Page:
- FERC Grants Incentives for New York Transmission Line
- October 19, 2008
- Law Firm: Troutman Sanders LLP - Atlanta Office
On September 18, FERC approved incentive rates for the New York Regional Interconnect, Inc. (“NYRI”) on condition that the New York State Public Service Commission determines that the project either ensures reliability or reduces congestion, and approves siting for the project. NYRI has proposed a 1200 MW high-voltage direct-current transmission line spanning approximately 190 miles between the Edic substation in Oneida County in upstate New York and the Rock Tavern substation in southeastern New York.
On February 12, 2008, as amended on May 28, 2008, NYRI filed a petition for declaratory order, requesting conditional Commission approval for incentive-rate treatment for the project as consistent with Order No. 679. Order No. 679 implements section 1241 of the Energy Policy Act of 2005 which directed FERC to establish incentive-based rate treatments for new transmission construction. The applicant must demonstrate that the facilities either ensure reliability or reduce the cost of delivered power by reducing transmission congestion. NYRI asked for approval of rate incentives for the project conditioned on receipt of state siting approval.
The Commission conditionally approved a 275 basis point, or 2.75 percent, addition to the return on equity (“ROE”) for the Project. The ROE incentives consist of the following: (1) 50 basis points for future participation in the New York Independent System Operator, Inc.; (2) 100 basis points for forming an independent transmission company; and (3) 125 basis points for a combined transmission and advanced technology incentive.
FERC did not set the base ROE, but said the 2.75 percent adder would be granted “subject to the ROE being within the zone of reasonable returns.” This will be determined when NYRI makes a future rate filing under section 205 of the Federal Power Act. The adders are intended to enable NYRI to attract investment necessary to develop the project. FERC also dismissed as premature comments related to rate impacts and cost allocations, which will be evaluated if the project is approved and NYRI makes a rate filing with FERC.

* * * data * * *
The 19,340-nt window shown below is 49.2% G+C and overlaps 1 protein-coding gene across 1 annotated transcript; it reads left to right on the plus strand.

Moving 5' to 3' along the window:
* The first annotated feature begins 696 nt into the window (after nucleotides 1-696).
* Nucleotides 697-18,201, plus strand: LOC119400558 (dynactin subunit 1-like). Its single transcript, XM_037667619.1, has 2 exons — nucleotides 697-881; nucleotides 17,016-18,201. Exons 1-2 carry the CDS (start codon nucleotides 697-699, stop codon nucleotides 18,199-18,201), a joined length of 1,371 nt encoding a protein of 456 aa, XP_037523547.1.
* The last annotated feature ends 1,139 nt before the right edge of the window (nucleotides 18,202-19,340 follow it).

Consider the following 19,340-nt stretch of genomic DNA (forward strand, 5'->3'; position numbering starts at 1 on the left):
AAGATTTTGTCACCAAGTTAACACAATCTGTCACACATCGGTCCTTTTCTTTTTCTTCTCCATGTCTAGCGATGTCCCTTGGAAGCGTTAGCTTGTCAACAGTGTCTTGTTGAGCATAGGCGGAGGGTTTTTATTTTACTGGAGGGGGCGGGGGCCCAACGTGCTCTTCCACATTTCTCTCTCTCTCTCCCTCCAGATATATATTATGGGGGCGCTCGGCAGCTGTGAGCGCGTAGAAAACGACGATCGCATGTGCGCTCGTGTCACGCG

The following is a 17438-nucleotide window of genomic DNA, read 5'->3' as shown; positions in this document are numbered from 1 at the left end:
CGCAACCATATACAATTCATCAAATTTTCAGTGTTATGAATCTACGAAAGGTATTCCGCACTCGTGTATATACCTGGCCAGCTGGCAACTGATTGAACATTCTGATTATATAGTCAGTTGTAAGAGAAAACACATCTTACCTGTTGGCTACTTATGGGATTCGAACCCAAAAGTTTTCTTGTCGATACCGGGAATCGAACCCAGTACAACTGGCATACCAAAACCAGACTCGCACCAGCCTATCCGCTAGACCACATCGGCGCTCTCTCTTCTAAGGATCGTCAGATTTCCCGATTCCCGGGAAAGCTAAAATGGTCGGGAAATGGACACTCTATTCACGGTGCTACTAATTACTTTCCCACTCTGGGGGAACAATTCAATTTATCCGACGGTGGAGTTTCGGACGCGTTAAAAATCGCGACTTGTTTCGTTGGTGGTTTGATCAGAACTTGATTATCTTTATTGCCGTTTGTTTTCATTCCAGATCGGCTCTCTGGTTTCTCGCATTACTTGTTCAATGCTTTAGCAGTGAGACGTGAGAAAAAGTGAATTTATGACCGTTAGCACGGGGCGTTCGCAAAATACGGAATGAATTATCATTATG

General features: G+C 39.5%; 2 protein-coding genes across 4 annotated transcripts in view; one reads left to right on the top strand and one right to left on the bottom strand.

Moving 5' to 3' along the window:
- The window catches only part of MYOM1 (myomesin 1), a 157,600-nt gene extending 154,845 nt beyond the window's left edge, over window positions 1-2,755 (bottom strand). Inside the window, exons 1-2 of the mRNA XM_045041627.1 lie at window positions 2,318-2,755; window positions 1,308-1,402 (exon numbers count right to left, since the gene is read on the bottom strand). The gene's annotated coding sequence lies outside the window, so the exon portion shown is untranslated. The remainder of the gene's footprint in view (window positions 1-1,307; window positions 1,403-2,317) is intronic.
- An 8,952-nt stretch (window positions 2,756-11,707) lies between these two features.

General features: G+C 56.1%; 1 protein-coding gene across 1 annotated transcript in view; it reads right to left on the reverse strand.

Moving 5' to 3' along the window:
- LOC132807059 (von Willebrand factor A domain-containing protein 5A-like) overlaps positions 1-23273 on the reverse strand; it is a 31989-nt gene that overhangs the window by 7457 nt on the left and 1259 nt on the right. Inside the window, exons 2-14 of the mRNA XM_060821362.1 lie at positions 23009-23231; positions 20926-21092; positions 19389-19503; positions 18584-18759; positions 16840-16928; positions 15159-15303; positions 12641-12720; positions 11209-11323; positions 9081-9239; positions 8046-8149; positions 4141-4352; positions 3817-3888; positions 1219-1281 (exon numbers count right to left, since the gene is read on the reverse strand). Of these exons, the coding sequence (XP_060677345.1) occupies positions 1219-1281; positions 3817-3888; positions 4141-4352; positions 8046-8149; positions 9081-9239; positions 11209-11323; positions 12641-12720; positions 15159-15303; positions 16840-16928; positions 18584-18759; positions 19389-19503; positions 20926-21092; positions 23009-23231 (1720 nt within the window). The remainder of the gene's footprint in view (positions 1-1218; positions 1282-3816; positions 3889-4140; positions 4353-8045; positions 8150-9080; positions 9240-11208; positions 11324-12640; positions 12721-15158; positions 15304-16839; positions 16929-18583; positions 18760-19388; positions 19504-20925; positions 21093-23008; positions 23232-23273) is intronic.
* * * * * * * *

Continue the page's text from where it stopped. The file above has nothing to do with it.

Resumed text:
FERC Commissioner Philip Moeller noted that the order gained the support of all voting commissioners even though the Commission has not been unanimous in its support for incentives in recent cases involving transmission projects. “I stress that NYRI’s proposal is both ambitious and fraught with risks, and in light of the circumstances presented in its application I believe that the particular incentives that we’re conditionally approving will achieve the purposes of FPA section 219,” he said. He also stated that “our country needs to play some serious catch-up in building the transmission infrastructure that is needed to deliver reliable and reasonably-priced power to market. Providing incentives to utilities, as authorized by Congress, has proven to be an effective way to encourage utilities to invest their dollars in new transmission infrastructure.”
NYRI estimates the cost of the Project to be $1.8 to $2.1 billion and expects it to be in service by 2012. The Commission’s order is available at http://www.ferc.gov/whats-new/comm-meet/2008/091808/E-31.pdf.